The Democrats, of course, are enjoying this. A mobile billboard paid for by the Democratic National Committee is traveling around in south Florida, where Limbaugh lives, declaring that “Americans Didn't Vote for a Rush to Failure.”

Observing all this (as I taught two courses in American politics this past academic year), it occurred to me that there is an old song that perfectly sums up Limbaugh’s politics. “Whatever it is, I’m Against It” was performed by Groucho Marx in the movie Horse Feathers, in 1932. This would be Rush Limbaugh’s version:

I don’t care what the Dems say,
It makes no difference anyway --
Whatever it is, I’m against it!
No matter what it is or who commenced it,
I’m against it.

Obama’s proposition may be good
But let’s have one thing understood --
Whatever it is, I’m against it!
And even when he’s changed it or condensed it,
I’m against it.

I’m opposed to it --
On Republican principles I’m opposed to it!

Chorus: He’s opposed to it!
In fact, in word, in deed,
He’s opposed to it!

For months before his star was born,
I used to yell from night till morn,
Whatever he says, I’m against it!
And I’ve kept yelling since I commenced it,
I’m against it!

Maybe someone reading this article should send a copy to Rush. He’d probably love it.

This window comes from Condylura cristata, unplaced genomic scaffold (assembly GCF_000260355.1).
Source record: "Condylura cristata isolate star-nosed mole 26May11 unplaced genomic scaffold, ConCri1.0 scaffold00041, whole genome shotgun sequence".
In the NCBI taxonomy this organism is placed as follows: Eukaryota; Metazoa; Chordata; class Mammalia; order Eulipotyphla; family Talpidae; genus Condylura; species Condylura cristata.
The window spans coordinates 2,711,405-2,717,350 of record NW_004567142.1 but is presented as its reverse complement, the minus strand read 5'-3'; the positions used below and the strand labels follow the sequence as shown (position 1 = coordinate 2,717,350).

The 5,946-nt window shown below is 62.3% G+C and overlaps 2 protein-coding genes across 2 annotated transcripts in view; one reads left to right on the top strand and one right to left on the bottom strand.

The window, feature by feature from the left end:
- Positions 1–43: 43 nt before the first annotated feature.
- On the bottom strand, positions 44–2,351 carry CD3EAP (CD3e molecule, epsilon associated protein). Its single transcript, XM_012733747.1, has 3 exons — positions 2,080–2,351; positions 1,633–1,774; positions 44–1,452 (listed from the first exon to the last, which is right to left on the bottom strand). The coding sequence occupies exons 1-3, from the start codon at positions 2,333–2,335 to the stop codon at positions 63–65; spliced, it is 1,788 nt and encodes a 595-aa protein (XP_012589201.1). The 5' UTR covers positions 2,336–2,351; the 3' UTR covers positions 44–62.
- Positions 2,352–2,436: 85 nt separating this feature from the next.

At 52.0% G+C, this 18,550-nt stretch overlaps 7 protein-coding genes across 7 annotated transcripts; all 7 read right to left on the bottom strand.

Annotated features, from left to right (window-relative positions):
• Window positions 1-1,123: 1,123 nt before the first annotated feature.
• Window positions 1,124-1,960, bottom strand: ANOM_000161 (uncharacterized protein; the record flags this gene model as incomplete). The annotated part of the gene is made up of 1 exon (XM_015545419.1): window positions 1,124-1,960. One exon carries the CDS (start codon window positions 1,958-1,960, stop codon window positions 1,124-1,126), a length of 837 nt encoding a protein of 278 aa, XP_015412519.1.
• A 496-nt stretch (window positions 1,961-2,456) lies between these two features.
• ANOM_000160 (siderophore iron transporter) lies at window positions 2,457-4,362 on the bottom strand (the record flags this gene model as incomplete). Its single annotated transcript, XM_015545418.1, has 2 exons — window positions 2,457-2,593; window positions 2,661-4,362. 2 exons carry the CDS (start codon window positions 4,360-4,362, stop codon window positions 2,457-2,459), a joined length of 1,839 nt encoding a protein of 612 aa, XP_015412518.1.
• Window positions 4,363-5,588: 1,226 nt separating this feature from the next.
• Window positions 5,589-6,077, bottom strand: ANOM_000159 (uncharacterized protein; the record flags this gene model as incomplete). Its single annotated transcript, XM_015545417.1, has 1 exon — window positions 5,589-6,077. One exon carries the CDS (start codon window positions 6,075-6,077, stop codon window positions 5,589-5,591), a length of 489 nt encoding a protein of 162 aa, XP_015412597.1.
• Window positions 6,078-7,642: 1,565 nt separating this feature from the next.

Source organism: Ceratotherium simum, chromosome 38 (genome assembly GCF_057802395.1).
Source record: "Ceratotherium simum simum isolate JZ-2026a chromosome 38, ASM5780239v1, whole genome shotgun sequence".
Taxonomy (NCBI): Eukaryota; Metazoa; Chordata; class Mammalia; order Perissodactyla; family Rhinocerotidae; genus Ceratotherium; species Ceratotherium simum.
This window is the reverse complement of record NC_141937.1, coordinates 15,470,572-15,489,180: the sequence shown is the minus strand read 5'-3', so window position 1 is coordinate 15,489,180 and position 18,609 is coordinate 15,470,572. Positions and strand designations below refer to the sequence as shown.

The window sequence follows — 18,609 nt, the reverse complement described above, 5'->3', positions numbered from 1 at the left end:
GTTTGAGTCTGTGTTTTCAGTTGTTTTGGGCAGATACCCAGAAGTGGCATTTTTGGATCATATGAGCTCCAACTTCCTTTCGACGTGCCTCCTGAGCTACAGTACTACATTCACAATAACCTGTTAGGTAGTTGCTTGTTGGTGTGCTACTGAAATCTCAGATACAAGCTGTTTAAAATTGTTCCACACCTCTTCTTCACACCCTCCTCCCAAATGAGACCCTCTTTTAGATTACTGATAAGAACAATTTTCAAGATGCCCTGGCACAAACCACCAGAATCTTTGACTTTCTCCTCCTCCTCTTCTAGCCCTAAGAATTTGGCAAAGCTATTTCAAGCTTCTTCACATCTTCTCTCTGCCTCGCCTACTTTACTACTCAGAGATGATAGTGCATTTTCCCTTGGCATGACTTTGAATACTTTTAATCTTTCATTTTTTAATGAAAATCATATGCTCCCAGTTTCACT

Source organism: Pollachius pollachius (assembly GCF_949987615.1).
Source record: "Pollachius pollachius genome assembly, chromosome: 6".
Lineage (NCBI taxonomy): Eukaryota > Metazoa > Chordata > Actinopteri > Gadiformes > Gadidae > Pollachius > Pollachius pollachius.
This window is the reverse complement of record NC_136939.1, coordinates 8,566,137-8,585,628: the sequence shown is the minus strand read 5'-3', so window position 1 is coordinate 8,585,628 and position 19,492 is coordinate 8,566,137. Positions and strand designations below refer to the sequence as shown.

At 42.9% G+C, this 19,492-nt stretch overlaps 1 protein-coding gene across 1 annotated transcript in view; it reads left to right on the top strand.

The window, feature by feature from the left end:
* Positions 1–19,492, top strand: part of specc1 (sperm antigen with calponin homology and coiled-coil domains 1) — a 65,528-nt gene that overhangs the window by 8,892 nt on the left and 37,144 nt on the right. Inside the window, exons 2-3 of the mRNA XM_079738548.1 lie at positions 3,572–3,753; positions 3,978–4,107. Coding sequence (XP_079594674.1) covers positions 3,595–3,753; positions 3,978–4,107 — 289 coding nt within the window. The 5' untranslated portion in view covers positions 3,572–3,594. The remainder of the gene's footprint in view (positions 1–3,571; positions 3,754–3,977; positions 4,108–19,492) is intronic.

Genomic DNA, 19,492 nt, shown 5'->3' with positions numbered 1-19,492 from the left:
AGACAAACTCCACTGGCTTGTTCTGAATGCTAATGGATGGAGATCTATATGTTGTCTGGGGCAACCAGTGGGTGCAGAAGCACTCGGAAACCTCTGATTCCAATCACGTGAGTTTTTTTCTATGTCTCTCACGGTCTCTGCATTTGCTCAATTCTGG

Thursday, April 16, 2009

The "New" Age of Piracy

Henry Srebrnik, [Summerside, PEI] Journal-Pioneer

Much ink has been spilled over the last few weeks over piracy in the Gulf of Aden and Indian Ocean, off the coast of Somalia. It took a U.S. naval vessel to rescue one American ship from Somali buccaneers.

That still hasn’t stopped other pirates from capturing ships and holding them for ransom. In a lawless place like Somalia, this is one of the few ways left to make money.

Elsewhere, in place such as Afghanistan, most profitable enterprises too, are based on criminality, especially the growing of poppy seeds for the production of heroin.

We call these places failed states. They have no functioning central governments, as in the case of Somalia, or else regimes that only survive because they are propped up by western troops, as in Afghanistan.

But actually, these are not so much failed states, as fake states. They only exist because imperial powers, back in the 19th and 20th centuries, drew up maps with boundaries, and gave such places names.

By the end of the Second World War, however, imperialism had come to be considered an unmitigated evil, and colonial powers withdrew from their Asian and African colonies and protectorates.

But the states they left behind were artificial and flimsy constructs.

The boundaries and names remained, but these entities have become increasingly meaningless to most of the populations that live in them.

They may have flags and UN seats, but in reality they are fake states.

Pre-imperial political formations, based around clans and tribes, have reasserted themselves in these places. Those are the true locus of identity and loyalty. The people we refer to as “warlords” are in most cases simply the leaders of such tribes or clans.

Western powers conquered some parts of the world for the profits they could bring to the home country – think India or French Indochina – or as areas of settlement – Australia or Canada.

But others, such as Somalia, Sudan or Zanzibar, were occupied to rid the globe of evils such as piracy, the rule of fanatics or tyrants, constant warfare between enemies, and the slave trade.

Much of what we today call “peacekeeping” was part of the task. This is the lesson we are learning all over again.

Thursday, April 09, 2009